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U.S. jets pound Zarqawi hideout
Question of the Day
BAGHDAD — U.S. jets again targeted terror mastermind Abu Musab Zarqawi, pounding one of his suspected hideouts in Fallujah yesterday in a strike that U.S. officials said killed up to 25 people. Iraqi leaders warned of more insurgent attacks after a wave of bloodshed blamed on Zarqawi.
It was the third air strike against Zarqawi’s network in Fallujah in a week, and it came as U.S. tanks exchanged fire with militants on the outskirts of the city, 40 miles west of Baghdad.
U.S. and Iraqi officials say Zarqawi’s al Qaeda-linked movement was behind highly coordinated assaults Thursday against police stations and other buildings in six cities that killed around 100 people, including three U.S. soldiers. A claim of responsibility in Zarqawi’s name was posted on an Islamic Web site.
Some influential Muslim clerics who had been sharply critical of the American occupation spoke out yesterday against the bloody attacks.
“What sort of religion condones the killing of a Muslim by another Muslim?” asked Sheik Abdul-Ghafour al-Samarai, a member of the influential Sunni group the Association of Muslim Scholars, during a sermon in Baghdad’s Umm al-Qura mosque. “We must unite and be heedful of those who want to drive a wedge among us under the cover of Islam.”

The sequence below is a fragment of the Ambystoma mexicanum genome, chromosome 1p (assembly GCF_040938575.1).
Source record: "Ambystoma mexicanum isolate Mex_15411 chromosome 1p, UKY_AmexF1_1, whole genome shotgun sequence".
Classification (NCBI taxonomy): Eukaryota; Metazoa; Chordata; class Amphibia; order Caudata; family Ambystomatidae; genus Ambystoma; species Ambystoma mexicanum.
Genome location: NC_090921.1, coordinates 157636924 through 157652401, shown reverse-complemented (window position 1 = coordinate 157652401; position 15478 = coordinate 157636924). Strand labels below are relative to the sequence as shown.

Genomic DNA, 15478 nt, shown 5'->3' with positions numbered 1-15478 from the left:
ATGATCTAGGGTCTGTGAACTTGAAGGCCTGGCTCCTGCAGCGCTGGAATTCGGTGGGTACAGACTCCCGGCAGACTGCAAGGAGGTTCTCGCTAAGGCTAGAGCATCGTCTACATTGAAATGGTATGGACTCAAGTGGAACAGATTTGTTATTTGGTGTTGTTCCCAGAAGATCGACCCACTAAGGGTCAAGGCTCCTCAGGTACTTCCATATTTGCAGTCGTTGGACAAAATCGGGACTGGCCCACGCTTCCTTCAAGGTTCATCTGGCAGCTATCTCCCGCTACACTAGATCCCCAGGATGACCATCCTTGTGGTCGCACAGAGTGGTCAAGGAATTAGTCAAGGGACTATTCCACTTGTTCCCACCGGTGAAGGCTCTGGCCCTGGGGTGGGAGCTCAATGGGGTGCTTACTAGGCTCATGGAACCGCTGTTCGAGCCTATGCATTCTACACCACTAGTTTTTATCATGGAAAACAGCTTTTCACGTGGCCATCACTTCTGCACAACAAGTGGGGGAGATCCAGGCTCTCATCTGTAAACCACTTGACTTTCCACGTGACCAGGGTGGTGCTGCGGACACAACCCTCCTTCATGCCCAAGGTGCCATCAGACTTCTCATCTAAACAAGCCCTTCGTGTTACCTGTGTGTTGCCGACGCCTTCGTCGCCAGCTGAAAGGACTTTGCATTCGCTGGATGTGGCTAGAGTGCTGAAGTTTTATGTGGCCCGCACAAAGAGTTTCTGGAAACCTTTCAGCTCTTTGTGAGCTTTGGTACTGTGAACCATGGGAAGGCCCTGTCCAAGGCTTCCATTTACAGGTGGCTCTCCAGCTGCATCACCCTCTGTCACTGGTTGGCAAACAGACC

Sheik Ahmed Hassan al-Taha said at Baghdad’s al-Azimiya mosque, Iraq’s foremost Sunni place of worship, that “it makes me sad to see that all the victims yesterday were Iraqis.”
U.S. and Iraqi authorities have long predicted that the insurgents would seek to derail the transfer of sovereignty, set for Wednesday.
After nightfall yesterday, six mortar shells exploded near the Green Zone headquarters district of the U.S. occupation, the U.S. military reported. There were no reports of casualties.
A bomb also went off outside the home of an Iraqi deputy defense minister, though the official and his family were unhurt, the military said.
U.S. officials estimated between 20 and 25 persons were killed in yesterday’s strike in Fallujah. Omar Majeed, 40, who lives in the Fallujah neighborhood that was attacked, said missiles struck a house that was vacated by the owners the previous day.
Al Jazeera television, in a report from Fallujah, said U.S. missiles struck a vacant house but the blast injured four persons next door.
CNN cited a U.S. official as saying Zarqawi may have been in the house and narrowly escaped the strike. The official said a man who may have been Zarqawi was thrown to the ground by the blast as he fled, then was helped up by colleagues and driven away in a convoy.
In Washington, several Pentagon officials with access to information about the air strike said they could not confirm the CNN account.
Zarqawi, a Jordanian-born militant, has claimed responsibility for kidnapping and beheading American businessman Nicholas Berg and South Korean hostage Kim Sun-il.
But a senior administration official acknowledged that intelligence about Zarqawi’s network is limited.
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